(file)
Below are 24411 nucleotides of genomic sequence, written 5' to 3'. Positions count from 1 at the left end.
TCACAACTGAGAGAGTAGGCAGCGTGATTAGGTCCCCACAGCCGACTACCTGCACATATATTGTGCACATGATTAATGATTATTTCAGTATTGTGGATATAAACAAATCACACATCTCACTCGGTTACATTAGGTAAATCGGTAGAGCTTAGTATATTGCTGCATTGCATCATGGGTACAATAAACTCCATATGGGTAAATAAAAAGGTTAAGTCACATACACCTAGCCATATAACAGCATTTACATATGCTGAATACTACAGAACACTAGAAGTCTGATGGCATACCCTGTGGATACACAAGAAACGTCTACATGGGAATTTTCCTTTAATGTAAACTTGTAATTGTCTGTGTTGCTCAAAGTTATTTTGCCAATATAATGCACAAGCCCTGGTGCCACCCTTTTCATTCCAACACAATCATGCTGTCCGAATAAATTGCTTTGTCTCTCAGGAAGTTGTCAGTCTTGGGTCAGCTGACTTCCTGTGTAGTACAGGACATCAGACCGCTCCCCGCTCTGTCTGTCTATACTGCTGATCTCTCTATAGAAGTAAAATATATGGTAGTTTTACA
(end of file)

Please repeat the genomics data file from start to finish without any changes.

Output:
Below are 24411 nucleotides of genomic sequence, written 5' to 3'. Positions count from 1 at the left end.
TCACAACTGAGAGAGTAGGCAGCGTGATTAGGTCCCCACAGCCGACTACCTGCACATATATTGTGCACATGATTAATGATTATTTCAGTATTGTGGATATAAACAAATCACACATCTCACTCGGTTACATTAGGTAAATCGGTAGAGCTTAGTATATTGCTGCATTGCATCATGGGTACAATAAACTCCATATGGGTAAATAAAAAGGTTAAGTCACATACACCTAGCCATATAACAGCATTTACATATGCTGAATACTACAGAACACTAGAAGTCTGATGGCATACCCTGTGGATACACAAGAAACGTCTACATGGGAATTTTCCTTTAATGTAAACTTGTAATTGTCTGTGTTGCTCAAAGTTATTTTGCCAATATAATGCACAAGCCCTGGTGCCACCCTTTTCATTCCAACACAATCATGCTGTCCGAATAAATTGCTTTGTCTCTCAGGAAGTTGTCAGTCTTGGGTCAGCTGACTTCCTGTGTAGTACAGGACATCAGACCGCTCCCCGCTCTGTCTGTCTATACTGCTGATCTCTCTATAGAAGTAAAATATATGGTAGTTTTACA